In the bedroom, someone had done up the bed in sumptuous red brocade and scattered fragrant rose petals on it. Sasa blushed prettily and covered her cheeks with her disproportionately large hands. Then it was their wedding night. Trembling ever so slightly, Sasa handed the glass of milk to Nalin, the drop of turmeric having spread like a little yellow lake on its surface. What the function of the beverage was, she didn’t know. Nor did her mother or her mother before her or any of the other women and their mothers, but this much we all knew: it had to be done, or else.

Horrors! His face crimson, Nalin leaped at Sasa, knocked the glass clean out of her hand, knocked her flat on the bed, set her clothes in wild disarray, and began pounding away at her. Afterwards she lay still, her naked body covered delicately with a sheet. “Wa tsa-tsa!” she said, sounding like air hissing from a deflating balloon.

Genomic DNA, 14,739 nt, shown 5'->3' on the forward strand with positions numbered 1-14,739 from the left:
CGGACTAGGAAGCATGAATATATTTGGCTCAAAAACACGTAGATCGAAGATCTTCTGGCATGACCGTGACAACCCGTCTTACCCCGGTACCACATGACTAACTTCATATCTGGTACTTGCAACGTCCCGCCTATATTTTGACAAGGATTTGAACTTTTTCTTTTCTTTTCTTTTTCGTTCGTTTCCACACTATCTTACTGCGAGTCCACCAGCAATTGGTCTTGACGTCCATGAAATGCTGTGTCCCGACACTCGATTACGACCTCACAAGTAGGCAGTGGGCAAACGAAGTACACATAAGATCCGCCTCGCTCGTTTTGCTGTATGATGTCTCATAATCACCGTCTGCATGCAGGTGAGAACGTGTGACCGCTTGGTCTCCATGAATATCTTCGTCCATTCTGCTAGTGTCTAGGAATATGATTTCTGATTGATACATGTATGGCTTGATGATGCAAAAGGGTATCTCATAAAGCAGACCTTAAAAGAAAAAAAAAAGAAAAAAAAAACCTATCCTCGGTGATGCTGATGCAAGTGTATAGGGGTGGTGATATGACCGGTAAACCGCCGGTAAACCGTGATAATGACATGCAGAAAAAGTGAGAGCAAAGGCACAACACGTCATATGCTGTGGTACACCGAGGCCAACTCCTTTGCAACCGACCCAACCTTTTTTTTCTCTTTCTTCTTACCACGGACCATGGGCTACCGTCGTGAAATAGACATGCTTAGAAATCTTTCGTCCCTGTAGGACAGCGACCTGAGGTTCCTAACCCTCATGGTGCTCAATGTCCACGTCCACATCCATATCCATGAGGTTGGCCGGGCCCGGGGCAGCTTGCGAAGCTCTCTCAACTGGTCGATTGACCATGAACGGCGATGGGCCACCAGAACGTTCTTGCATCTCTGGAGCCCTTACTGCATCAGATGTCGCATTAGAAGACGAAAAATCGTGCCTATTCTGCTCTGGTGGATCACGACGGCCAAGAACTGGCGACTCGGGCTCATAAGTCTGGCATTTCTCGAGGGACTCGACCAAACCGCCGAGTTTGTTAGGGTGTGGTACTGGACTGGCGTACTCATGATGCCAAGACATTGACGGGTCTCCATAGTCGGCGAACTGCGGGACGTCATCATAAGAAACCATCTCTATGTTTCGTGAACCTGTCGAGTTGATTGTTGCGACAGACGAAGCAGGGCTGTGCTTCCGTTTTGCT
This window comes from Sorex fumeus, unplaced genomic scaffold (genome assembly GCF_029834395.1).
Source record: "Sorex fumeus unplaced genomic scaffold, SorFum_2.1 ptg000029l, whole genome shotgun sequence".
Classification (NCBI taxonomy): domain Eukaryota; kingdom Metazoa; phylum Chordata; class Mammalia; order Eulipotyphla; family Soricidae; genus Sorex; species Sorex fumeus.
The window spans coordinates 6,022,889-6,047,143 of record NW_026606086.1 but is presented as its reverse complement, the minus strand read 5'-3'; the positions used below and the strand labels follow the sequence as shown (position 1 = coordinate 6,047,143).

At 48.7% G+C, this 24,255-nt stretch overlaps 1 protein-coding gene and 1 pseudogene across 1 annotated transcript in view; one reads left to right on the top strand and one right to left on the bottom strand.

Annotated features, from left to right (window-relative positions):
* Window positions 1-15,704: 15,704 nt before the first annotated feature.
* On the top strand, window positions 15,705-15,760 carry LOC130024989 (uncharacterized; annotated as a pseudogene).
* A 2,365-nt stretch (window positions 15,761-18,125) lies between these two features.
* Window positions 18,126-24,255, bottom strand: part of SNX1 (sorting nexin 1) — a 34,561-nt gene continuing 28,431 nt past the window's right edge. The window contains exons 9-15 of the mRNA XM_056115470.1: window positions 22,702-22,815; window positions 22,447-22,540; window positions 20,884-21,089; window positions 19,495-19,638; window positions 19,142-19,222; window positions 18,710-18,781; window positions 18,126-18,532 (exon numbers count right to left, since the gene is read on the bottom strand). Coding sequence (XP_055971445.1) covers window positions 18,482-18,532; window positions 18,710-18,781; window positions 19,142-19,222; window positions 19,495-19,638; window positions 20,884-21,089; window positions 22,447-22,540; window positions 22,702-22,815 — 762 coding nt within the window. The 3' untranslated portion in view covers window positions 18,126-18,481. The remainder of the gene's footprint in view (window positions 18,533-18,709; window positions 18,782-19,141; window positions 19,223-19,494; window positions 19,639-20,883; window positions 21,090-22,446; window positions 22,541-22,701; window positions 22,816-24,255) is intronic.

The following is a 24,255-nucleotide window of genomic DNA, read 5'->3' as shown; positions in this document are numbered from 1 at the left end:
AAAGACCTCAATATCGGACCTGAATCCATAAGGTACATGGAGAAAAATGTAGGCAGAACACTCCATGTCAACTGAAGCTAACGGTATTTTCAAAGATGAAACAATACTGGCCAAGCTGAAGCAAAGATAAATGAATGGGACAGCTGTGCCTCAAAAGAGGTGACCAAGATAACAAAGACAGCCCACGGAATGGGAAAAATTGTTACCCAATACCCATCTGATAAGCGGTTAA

Other than for Sasa, things worked out pretty well for everyone. Every morning Nalin would pound away at Sasa, go to work in his new factory, drop in on me for his lunchtime romp, go home in the evening, and pound away at Sasa all night. The man just couldn’t help it. He had this strong libido, always needing to go at something like a bull.

Turned out, his pounding was indistinguishable from my carpenter’s. That is, there was not the discovery in our relationship that I was expecting to make. At the time, though, it did worlds for my self-esteem. Did my husband know about Nalin and me? I had no idea but, as a precaution, I kept him stunned with his favorite foods—hearts of jackfruit and pickled plantains and jellied milk—and he said nothing even when our fifth was born without the family kinks in his nose and knees.

The months passed and passed. Every morning, Sasa rose at six and cooked breakfast and dusted the furniture. Then she took a broom and mop to the floors, made the beds, swept the cobwebs, and cooked lunch. Then she washed up, and weeded the garden and watered the plants, picked the flowers and the vegetables, hosed down the garden path, cleaned the coop and fed the chickens, cooked dinner and washed up, and finished off the day by climbing up the roof to sweep the rain water from the gutters.

A girl has to do something.

In particular she spent an inordinate amount of time polishing the kitchen counter, as if she thought that a magic genie would pop out of it as in the famous story of Cinderella and the Magic Lamp.